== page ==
The first in the behind-the-scenes series for the Journal of Animal Ecology’s Animal Social Network Special Issue, this blog post is provided by Julie Turner (@WanderingBiol) and tells the #StoryBehindThePaper for the article “Early‐life relationships matter: Social position during early life predicts fitness among female spotted hyenas“, which was recently published in the Journal of Animal Ecology Animal Social Networks Special Issue.
Do you ever wonder about the inner workings of animals’ lives? Do they have lots of friends or are they loners? What is it like growing up as an animal? Do their behaviors have long-term consequences? These are some of the questions that we are lucky enough to get to address and observe with the Mara Hyena Project.
As hyena researchers, we always like catching up on the hyena “gossip” when we get together. Who is hanging out with who, who is getting picked on, who is a new mom, etc. The most interesting gossip to me is always around the relationships in the clan, and what does that mean for the individuals in it. Sponge’s mom doesn’t seem to care about him, so he doesn’t have many friends even though he is high ranking. Gaddafi is a particularly popular cub despite the fact she’s low ranking; she is one of the older ones in her cohort, so the younger ones don’t understand her rank yet [1,2]. I find this stuff fascinating. This interest in complex social behavior is what inspired the research. In our recently published paper, “Early‐life relationships matter: Social position during early life predicts fitness among female spotted hyenas,” we attempt to answer how social development of female spotted hyenas relates to their reproductive success and longevity . We look at the social network positions of female hyenas as they grow up to see how their different types of relationships may influence how many children they have or how long they live.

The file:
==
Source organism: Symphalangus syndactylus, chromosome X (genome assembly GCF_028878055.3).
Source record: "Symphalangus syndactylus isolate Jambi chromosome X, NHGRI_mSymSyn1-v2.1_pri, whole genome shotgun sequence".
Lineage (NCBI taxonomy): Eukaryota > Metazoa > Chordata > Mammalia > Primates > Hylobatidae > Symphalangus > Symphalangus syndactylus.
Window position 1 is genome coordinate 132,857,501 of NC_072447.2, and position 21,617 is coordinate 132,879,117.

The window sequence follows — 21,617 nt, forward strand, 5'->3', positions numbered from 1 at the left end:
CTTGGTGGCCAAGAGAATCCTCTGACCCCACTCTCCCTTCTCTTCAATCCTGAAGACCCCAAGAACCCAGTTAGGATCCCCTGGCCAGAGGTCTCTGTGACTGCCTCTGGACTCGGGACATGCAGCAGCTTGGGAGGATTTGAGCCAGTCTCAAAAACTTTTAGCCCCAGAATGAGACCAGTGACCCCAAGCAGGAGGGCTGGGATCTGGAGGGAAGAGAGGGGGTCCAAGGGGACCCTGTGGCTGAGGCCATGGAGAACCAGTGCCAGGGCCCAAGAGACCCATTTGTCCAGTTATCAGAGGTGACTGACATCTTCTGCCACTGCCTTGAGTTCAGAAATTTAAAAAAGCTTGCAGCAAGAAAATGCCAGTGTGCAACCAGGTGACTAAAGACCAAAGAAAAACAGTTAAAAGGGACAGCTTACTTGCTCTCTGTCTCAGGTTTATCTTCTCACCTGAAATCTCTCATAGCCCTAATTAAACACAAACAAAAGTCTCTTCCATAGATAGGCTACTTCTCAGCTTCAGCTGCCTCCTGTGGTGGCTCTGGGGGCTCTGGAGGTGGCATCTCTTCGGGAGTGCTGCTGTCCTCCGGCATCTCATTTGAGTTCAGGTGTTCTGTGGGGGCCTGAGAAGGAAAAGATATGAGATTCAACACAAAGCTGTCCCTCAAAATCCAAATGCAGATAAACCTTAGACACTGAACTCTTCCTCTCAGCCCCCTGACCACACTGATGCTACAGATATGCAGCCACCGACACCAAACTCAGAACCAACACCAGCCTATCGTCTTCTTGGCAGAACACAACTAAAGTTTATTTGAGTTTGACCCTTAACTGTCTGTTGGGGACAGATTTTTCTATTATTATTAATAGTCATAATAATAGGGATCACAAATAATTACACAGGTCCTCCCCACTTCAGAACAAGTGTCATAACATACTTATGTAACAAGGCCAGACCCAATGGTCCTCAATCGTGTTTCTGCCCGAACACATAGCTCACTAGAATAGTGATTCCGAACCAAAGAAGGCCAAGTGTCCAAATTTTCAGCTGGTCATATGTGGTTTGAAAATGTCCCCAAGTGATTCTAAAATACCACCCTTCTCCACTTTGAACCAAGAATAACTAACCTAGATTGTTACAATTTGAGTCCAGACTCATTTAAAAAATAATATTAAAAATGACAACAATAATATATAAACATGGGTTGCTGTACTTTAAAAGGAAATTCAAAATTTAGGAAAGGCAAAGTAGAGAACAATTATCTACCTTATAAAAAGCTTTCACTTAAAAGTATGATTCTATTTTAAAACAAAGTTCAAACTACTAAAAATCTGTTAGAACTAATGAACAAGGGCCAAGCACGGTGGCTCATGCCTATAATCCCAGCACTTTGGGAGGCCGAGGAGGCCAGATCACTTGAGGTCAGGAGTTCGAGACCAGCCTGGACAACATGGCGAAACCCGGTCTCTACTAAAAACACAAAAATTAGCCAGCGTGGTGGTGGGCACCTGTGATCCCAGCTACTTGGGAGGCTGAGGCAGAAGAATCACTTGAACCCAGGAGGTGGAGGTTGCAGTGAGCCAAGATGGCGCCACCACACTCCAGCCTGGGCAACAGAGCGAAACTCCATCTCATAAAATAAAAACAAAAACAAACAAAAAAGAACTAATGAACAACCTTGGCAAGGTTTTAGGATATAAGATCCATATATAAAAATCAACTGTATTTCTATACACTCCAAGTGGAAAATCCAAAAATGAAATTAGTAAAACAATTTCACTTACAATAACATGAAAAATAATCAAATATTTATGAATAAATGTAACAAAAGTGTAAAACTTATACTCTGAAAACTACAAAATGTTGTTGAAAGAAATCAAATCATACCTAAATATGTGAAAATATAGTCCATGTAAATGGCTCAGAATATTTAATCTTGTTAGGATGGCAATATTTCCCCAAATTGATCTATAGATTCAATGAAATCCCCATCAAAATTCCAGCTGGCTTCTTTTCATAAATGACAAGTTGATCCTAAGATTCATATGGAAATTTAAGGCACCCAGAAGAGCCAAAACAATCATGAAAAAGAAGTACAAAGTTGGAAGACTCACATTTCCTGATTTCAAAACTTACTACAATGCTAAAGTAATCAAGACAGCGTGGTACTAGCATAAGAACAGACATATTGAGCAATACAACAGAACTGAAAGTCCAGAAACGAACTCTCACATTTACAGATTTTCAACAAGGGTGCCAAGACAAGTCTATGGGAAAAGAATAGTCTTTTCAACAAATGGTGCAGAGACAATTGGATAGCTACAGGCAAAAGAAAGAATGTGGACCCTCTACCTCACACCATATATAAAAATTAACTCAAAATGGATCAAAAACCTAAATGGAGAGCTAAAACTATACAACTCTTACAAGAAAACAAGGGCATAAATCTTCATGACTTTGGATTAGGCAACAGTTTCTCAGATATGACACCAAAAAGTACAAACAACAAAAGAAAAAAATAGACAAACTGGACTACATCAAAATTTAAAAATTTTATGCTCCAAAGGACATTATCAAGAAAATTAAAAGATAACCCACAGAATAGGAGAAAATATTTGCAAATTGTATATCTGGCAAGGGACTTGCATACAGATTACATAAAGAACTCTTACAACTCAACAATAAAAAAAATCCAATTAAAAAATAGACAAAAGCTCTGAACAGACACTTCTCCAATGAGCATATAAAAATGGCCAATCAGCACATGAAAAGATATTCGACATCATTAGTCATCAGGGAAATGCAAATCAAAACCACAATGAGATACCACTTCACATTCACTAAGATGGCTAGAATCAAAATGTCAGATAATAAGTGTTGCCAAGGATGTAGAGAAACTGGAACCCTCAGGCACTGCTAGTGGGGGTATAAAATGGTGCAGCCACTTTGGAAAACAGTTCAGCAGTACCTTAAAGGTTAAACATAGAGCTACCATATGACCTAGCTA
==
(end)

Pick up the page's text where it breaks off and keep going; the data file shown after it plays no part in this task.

Doing these analyses required us to do lots of field work to get the data. Driving around the Masai Mara every morning and evening, we stop every time we see a hyena. When they are in a group, we note who is there and record most of their behaviors that we see. Some of the most fun times doing this field work is when we sit at the den, which is the social hub of hyena society. There are frequently lots of cubs romping around, playing with other cubs and older siblings, chasing bugs, and nursing from their moms. It is lovely to watch everyone to the sound of insects as the sun rises and sets.
Importantly to answering questions about longevity and reproductive success, we were able to take advantage of the fact that the Mara Hyena Project has been collecting data this way for 30+ years. This means that thanks to many research assistants and graduate students, we have data on several generations of hyenas growing up, having offspring, and dying. We dug through this data to build social networks at three stages of hyena development – at the den (CD), juveniles not dependent on the den (DI), and early adulthood (adult) – to try to answer how the juvenile relationships of hyenas may influence their fitness.